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Monte Testaccio - Rome's Artificial Mountain Of Amphorae

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posted on Nov, 24 2016 @ 01:18 PM
(Image source: Amusing Planet)

There's an old adage — one man's trash is another man's treasure. In this instance, a whole mountain of ancient trash is everyone's treasure.

Though the word amphora is of Bronze Age Greco-Roman origin, amphorae usage dates back at least to Neolithic Egypt. The curvy, handled jugs, typically made of ceramic, were a standard container for shipping olive oil, wine and other liquids as well as some dry goods. Testaccio is the 20th rione (administrative district) of Rome, it takes it name from Monte Testaccio. From about the third century BC to the second century AD, Testaccio was Rome's busy port on the Tiber which meant a constant flow of cargo ships bearing amphorae.

The prevailing hypothesis is that particular amphorae, used for transporting olive oil from what is now Spain, were unsuitable for re-use and so as the amphorae were emptied into larger containers, they would often be thrown directly into the Tiber. Over time, the volume of discarded clay vessels began to clog the waterway. To resolve this problem, a new practice was developed. The amphorae were broken and the sherds stacked nearby. This stack eventually grew over the course of 1.5-3 centuries to a pile of tens of millions (estimates I've read range from 25-53 million) of broken amphorae, reaching a height of 45 m (148 ft), with a circumference greater than 1 km. It's noted that the hill was probably much larger in ancient times. This artificial hill came to be known as Monte Testaccio (from the Latin testa and Italian cocci — both words referring to sherds).

(Image source: Atlas Obscura)

In recent years, the area around Monte Testaccio is noted for its nightlife but over the centuries, it's had significance for a variety of reasons. Because it's Thanksgiving and I'm about to head out (and I'm feeling lazy), I'll excerpt heavily from Wikipedia:

Monte Testaccio's use as an amphora dump seems to have ceased after about the 260s, perhaps due to the city's quays being moved elsewhere. A new type of amphora was also introduced around this time to transport olive oil.[9]

The area around the hill was largely abandoned after the fall of Rome. A print of 1625 depicts Monte Testaccio standing in isolation in an area of wasteland within the ancient city walls,[4] and even as late as the mid-19th century the surrounding area was little more than a "romantic desert" on which was situated only "a few shabby houses".[10] It was the scene of jousts and tournaments during the Middle Ages, when Monte Testaccio was the scene of pre-Lenten celebrations. As part of the festivities, two carts filled with pigs were hauled to the top of the hill, then allowed to run back down the steep slope to be smashed to pieces along with their porcine passengers. The watching revellers would then dismember the pigs on the spot and carry the parts off to be roasted and eaten.[11]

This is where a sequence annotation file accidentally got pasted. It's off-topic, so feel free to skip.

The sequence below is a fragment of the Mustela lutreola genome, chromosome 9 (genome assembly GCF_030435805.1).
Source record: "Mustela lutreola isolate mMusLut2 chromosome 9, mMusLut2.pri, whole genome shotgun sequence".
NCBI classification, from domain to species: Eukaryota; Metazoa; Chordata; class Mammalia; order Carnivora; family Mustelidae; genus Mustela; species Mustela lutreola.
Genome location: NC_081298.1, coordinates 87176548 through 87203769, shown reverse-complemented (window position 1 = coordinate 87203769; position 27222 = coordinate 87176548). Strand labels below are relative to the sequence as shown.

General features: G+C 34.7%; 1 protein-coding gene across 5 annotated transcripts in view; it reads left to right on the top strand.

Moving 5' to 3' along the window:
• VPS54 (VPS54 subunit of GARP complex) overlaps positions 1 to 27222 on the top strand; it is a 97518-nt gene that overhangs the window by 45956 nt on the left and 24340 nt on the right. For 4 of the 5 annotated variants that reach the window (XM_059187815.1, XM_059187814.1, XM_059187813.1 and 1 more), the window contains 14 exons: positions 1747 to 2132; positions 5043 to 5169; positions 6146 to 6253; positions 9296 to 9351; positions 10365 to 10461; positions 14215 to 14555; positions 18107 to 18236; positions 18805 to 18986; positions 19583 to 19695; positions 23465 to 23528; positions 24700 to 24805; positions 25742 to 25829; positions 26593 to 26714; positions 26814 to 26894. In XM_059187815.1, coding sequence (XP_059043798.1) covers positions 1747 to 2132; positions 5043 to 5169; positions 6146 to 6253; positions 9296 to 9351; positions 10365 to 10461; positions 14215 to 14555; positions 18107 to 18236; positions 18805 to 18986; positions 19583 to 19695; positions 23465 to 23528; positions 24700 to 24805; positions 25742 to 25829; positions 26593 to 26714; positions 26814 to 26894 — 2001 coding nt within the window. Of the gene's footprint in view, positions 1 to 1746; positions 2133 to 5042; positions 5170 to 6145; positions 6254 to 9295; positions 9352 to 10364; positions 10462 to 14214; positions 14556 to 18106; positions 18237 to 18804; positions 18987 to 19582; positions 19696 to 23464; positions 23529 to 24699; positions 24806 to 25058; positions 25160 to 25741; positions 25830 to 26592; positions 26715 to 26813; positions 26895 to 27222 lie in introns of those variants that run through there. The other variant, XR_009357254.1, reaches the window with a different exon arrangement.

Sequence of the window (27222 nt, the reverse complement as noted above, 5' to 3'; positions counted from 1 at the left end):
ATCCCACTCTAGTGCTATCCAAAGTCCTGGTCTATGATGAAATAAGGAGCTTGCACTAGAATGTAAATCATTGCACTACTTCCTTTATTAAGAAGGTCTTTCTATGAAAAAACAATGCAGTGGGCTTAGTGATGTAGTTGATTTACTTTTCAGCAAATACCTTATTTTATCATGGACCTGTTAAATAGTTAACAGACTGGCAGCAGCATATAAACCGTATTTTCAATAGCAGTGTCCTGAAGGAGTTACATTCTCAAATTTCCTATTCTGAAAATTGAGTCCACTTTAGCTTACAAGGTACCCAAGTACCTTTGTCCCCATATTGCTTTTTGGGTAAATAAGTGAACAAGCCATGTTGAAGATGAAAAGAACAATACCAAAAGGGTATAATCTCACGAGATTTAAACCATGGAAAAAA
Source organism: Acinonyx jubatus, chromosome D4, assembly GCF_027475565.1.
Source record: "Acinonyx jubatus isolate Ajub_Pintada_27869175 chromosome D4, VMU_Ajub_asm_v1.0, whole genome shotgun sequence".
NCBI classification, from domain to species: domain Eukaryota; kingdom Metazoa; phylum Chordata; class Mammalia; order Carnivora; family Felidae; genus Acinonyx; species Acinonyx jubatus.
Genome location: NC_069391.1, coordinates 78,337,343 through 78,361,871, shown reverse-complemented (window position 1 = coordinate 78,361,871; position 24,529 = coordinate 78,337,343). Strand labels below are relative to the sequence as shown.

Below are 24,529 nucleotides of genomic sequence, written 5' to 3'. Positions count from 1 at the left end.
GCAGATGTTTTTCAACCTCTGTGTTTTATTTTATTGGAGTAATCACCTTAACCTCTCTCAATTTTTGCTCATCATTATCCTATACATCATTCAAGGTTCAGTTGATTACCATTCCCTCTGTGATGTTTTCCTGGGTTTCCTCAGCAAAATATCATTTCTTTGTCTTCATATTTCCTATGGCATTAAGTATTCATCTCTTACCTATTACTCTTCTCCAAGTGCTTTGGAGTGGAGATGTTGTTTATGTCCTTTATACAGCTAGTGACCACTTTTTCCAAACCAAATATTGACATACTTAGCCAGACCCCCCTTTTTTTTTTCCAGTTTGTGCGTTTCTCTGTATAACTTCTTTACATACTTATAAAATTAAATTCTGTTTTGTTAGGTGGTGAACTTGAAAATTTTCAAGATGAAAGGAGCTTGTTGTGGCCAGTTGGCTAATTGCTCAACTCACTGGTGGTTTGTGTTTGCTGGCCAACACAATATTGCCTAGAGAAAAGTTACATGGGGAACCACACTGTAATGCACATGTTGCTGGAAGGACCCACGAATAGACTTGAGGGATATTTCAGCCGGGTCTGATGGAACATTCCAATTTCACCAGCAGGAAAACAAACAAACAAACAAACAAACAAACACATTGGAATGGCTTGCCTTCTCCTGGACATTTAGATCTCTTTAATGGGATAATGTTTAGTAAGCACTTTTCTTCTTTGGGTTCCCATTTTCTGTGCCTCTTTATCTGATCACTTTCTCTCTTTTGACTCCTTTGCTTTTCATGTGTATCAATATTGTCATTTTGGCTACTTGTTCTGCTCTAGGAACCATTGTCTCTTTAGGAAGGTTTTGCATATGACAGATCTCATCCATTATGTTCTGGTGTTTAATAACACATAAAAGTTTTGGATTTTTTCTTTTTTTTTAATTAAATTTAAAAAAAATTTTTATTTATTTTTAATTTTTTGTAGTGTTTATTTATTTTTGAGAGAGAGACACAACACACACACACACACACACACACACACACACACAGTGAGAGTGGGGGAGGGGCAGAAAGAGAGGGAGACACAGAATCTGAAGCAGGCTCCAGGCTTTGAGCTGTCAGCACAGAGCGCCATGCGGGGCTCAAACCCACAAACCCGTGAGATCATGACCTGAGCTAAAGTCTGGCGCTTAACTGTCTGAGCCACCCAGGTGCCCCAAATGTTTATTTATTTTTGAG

Monte Testaccio was still used as a place of recreation when Stendhal visited in 1827.[12] A 19th century traveller, visiting a few years earlier, described the annual festival that was held on the summit of the hill:

"Each Sunday and Thursday during the month of October, almost the whole population of Rome, rich and poor, throng to this spot, where innumerable tables are covered with refreshments, and the wine is drawn cool from the vaults. It is impossible to conceive a more animating scene than the summit of the hill presents. Gay groups dancing the saltarella, intermingled with the jovial circles which surround the tables; the immense crowd of walkers who, leaving their carriages below, stroll about to enjoy the festive scene ..."[13]

The hill gained a brief military significance in 1849 when it was used as the site of an Italian gun battery, under the command of Giuseppe Garibaldi, in the successful defence of Rome against an attacking French army.[10] Its economic significance was somewhat greater, as the hill's interior was discovered to have unusual cooling properties which investigators attributed to the ventilation produced by its porous structure. This made it ideal for wine storage and caves were excavated to keep wine cool in the heat of the Roman summer.

Monte Testaccio also had a religious significance; it was formerly used on Good Friday to represent the hill of Golgotha in Jerusalem, when the Pope would lead a procession to the summit and placed crosses to represent those of Jesus and the two thieves crucified alongside him. Monte Testaccio is still crowned with a cross in commemoration of the event. It was not until after World War II that the area around the hill was redeveloped as a working class neighbourhood.[14]

The first archaeological investigation of Monte Testaccio began in January 1872 under the German archaeologist Heinrich Dressel, who published his results in a pioneering study in 1878.[15] Further important work was carried out in the 1980s by the Spanish archaeologists Emilio Rodríguez Almeida and José Remesal Almeida.[16]

(Image source: Archaeology)
(1625 illustration. Image source: Atlas Obscura)
edit on 2016-11-24 by theantediluvian because: (no reason given)

posted on Nov, 24 2016 @ 04:12 PM
a reply to: theantediluvian

I visited the nightclub scene a couple of times when I was there.. also confronted some interesting situations ..

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